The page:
There is a buzz around the web these days. The long awaited Visual Studio 2008 is out. As usual the echo chamber is on going. Man there is so much noise about it that it will kill the sound of the fanfare. A quick search on blogs.msdn.com with the phrase "Visual Studio 2008 RTM" reveals more than 3000 post found.
I thought maybe wait until all this settles down and then post, but I was provoked. It seems to me that nobody ever subjects the releases coming from Microsoft. At least nobody is trying to see what's underneath the bits that have RTMed. So I downloaded Visual Studio 2008 readme file and start looking for clues. And I found some. If you look at the TOC of the file there is nothing more than system requirements and a big "Known Issues" chapter that hold various "little" issues. Some of them have workarounds and some of them don't. So let me pick up one or two.
2.1.2 If the computer goes into sleep mode or hibernation mode during Visual Studio installation,
Setup might hang when the computer returns from sleep mode or hibernation mode
Resolution: Just kill your install and start again. Please!
2.1.9. Installing Visual Studio 2008 on the same computer as Visual Studio 2005 causes Visual Studio 2005 repair of .NET Framework 2.0 to fail.
Fair enough for the side by side installation or whatever they called it.
2.1.12. Windows Automatic Update notification appears during Visual Studio installation on Windows Vista
Please restart your windows... But wait I am not finished yet... Never mind I want you to restart the machine for the changes to take effect...
Wait if you managed to install it now you are all alone since there are some issues on uninstall also. But the "Product Issues" are what strikes me more.
126.96.36.199. WcfTestClient may throw an exception if Biztalk Service SDK is installed.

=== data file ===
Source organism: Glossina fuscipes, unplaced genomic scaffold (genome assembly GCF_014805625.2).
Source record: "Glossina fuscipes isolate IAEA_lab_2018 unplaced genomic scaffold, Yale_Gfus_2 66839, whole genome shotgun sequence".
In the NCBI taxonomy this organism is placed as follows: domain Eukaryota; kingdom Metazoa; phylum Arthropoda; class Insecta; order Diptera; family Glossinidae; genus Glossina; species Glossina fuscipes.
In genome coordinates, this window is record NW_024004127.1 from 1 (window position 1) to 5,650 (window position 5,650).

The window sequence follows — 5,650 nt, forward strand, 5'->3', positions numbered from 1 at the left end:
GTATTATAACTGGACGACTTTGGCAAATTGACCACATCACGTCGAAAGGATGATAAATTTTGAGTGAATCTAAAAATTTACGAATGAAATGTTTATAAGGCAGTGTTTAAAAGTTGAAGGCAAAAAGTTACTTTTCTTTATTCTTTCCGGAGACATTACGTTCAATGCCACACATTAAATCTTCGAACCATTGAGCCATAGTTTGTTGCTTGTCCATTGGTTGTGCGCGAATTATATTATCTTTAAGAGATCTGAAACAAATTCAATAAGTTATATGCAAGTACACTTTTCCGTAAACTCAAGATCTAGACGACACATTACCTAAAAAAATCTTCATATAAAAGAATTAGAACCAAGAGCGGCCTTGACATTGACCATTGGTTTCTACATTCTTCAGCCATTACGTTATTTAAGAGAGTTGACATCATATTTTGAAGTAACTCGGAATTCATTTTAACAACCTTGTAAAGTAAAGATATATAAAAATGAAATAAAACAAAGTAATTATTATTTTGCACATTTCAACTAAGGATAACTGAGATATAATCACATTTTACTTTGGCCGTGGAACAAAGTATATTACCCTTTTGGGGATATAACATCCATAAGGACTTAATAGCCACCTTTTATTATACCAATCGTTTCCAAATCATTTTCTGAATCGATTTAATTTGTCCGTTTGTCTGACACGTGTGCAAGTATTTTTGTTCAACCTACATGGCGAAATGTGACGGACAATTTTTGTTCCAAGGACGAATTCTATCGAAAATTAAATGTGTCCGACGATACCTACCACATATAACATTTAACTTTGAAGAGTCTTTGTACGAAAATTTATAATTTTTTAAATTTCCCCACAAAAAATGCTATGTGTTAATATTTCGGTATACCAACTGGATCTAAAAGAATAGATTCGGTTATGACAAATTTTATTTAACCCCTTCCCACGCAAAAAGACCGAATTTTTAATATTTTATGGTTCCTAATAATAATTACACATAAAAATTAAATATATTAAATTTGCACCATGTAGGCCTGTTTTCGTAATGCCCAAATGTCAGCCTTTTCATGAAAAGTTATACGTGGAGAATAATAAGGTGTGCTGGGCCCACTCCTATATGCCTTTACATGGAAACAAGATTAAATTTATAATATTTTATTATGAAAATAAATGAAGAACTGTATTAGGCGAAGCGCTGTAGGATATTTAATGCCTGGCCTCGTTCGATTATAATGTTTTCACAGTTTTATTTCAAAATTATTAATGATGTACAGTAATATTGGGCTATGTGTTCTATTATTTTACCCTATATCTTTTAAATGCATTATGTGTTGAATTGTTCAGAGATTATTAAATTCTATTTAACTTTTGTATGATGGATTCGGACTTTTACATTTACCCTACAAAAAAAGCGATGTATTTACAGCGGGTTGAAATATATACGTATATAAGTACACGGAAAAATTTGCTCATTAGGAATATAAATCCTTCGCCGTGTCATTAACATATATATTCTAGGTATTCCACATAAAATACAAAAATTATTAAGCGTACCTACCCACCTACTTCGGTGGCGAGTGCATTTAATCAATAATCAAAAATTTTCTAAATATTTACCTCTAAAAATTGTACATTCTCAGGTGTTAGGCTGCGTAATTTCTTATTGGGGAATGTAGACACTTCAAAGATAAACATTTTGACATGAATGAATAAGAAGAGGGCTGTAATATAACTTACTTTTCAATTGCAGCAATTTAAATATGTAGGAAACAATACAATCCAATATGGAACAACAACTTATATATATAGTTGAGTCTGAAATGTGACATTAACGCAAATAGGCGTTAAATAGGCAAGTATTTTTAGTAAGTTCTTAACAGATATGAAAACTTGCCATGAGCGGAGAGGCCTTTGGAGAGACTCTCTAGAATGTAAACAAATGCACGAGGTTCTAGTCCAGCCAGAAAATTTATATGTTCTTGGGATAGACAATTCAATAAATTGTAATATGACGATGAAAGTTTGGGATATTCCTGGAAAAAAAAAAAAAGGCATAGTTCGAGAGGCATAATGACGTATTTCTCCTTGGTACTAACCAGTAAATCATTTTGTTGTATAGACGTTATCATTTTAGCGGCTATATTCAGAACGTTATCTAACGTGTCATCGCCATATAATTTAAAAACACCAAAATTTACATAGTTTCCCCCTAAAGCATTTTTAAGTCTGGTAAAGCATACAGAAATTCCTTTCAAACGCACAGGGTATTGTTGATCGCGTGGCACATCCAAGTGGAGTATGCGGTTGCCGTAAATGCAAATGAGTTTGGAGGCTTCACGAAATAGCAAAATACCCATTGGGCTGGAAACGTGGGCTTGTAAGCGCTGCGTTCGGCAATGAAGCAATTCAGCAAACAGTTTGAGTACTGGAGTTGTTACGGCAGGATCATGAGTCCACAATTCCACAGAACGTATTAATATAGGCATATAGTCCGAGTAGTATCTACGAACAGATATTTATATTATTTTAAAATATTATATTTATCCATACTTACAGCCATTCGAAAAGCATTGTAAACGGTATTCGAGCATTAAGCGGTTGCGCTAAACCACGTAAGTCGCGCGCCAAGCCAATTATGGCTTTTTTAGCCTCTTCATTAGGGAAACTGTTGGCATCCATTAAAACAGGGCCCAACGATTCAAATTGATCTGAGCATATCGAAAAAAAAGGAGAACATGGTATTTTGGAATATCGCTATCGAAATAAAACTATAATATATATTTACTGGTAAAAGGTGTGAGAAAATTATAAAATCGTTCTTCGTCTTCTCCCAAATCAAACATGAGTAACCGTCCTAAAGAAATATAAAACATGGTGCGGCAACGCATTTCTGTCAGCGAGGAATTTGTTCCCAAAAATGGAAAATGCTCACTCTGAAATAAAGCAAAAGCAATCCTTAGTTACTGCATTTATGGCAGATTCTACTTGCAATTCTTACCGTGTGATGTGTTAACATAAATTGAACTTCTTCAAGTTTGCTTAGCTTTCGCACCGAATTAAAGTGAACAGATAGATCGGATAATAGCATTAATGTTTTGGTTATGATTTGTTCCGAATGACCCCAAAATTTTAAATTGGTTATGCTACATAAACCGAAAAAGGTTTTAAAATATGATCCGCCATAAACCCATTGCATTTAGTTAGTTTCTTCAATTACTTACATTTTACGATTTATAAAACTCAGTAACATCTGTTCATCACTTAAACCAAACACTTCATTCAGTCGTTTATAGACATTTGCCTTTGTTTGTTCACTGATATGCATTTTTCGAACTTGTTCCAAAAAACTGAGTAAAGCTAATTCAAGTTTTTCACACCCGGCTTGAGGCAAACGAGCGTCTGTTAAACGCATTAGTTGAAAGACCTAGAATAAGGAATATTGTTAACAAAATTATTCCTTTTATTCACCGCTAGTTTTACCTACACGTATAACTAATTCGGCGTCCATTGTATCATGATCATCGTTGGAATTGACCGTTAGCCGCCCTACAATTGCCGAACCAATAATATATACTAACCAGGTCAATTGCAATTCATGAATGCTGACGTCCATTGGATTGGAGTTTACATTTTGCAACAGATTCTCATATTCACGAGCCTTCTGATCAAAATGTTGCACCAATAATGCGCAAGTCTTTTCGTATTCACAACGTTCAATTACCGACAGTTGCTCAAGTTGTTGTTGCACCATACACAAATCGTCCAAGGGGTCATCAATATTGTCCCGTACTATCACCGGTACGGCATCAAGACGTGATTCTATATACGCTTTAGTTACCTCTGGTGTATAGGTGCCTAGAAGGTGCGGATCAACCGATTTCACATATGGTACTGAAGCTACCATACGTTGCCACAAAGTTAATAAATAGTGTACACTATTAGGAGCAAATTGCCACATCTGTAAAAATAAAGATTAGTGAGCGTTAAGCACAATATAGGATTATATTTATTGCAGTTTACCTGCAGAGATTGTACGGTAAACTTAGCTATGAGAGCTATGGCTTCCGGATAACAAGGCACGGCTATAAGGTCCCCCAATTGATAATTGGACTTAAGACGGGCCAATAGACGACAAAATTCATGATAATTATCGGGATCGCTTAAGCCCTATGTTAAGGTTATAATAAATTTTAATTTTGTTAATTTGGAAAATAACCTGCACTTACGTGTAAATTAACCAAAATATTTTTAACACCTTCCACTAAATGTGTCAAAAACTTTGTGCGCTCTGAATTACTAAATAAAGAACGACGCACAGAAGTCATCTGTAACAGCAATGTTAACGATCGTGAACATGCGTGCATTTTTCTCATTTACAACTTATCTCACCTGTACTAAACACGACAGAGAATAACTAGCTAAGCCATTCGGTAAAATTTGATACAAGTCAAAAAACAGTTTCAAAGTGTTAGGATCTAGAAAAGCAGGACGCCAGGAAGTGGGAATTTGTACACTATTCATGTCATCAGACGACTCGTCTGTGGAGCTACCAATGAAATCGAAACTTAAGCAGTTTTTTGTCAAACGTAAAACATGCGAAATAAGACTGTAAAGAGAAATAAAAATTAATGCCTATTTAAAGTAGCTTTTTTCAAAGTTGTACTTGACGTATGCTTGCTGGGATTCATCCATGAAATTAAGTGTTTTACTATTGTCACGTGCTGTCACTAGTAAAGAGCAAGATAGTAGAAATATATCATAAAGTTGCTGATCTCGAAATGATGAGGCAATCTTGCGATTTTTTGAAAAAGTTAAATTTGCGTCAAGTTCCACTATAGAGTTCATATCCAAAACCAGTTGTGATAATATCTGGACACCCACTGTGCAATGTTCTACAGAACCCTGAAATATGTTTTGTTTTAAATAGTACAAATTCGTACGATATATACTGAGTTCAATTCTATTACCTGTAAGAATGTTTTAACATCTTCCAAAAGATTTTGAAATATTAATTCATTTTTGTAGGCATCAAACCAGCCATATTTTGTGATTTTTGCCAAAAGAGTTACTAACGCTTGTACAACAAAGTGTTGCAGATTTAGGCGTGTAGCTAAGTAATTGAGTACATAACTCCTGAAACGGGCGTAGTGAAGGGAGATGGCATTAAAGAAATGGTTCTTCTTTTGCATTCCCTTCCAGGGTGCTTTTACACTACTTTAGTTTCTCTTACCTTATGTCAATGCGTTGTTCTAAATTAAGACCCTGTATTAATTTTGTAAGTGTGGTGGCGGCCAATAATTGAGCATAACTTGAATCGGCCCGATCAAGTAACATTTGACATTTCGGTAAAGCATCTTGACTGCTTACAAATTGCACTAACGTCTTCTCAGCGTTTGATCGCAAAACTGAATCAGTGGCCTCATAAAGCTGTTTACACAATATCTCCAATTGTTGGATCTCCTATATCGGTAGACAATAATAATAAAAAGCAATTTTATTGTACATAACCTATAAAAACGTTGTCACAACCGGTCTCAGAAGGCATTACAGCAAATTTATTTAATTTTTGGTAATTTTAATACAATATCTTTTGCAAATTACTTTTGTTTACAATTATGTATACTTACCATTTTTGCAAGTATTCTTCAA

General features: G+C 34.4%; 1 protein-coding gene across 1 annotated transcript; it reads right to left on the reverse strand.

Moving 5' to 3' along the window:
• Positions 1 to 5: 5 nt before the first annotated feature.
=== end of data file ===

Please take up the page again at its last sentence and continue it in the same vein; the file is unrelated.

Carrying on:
System.NullReferenceException: Object reference not set to an instance of an object.
188.8.131.52. Compiler displays an error message a lambda is passed to a doubly-nested latebound method call.
184.108.40.206. Managed C++ code generated by using the Service Model Metadata Utility tool (Svcutil.exe)
may not compile.
220.127.116.11. Code Refactoring does not change XAML files.
18.104.22.168. Making changes to XAML will not refactor code files.
22.214.171.124. Using the Property Browser during debugging may cause Visual Studio to crash.
126.96.36.199. Visual Studio hangs or crashes when a XAML file that contains a ControlTemplate
in a ResourceDictionary is being edited.
188.8.131.52. Visual Studio may hang when you bind to long ObjectDataProvider method calls.
Now what this means. If you look closely these errors represent critical issues with the product that require more time to fix than to be described as known issues and move along. This means that the developers needed more time to fix it but management stuff doesn't understood and preferred to ship now. From where comes the pressure I don't know, but I know that the official launch is scheduled for late January 2008. I guess the dev teams would have used that time to fix some of these issues especially the deployment related ones. But no "The Suits" have the final word. That's why I totally agree with Brian Harry (Blog)
We are also already planning Service Pack 1. No, that does not mean that we shipped a ton of bugs -
2008 was probably the highest quality release I've seen. It means that we've turned another new leaf
and committed to shipping a service pack within 6 to 12 months after every major release.
There are always things you'll find that you want fixed. And there are always new releases of
other products for which we have to do work to support.
I believe that VS2008 is the most stable release by now. I have worked on it since beta 2 now and we have a product almost finished using this beta. I am totally confident of the quality. Its just OK if you have used it like me, in a isolated VM environment and a pile of pain killers :). No really it is solid stable enough that's why beta 2 goes with go live license.
Constantly on Beta
I think that we are facing one strange pattern. We are using more and more tools that are in CTPs/Betas/RCs phases and when these tools are just released we move on to switch to the other CTPs/Betas that are coming out. It is a requirement that we should obey if we want to stay on the verge of technologies. Or do we? Right now while every body are celebrating the new Visual Studio 2008 release there is a separate download for the next version Visual Studio Code Name Rosario (http://msdn2.microsoft.com/en-us/teamsystem/bb725993.aspx). Yeah! Go grab it. Fire up a virtual machine and use it. Lets leave the Orcas RTM in the past.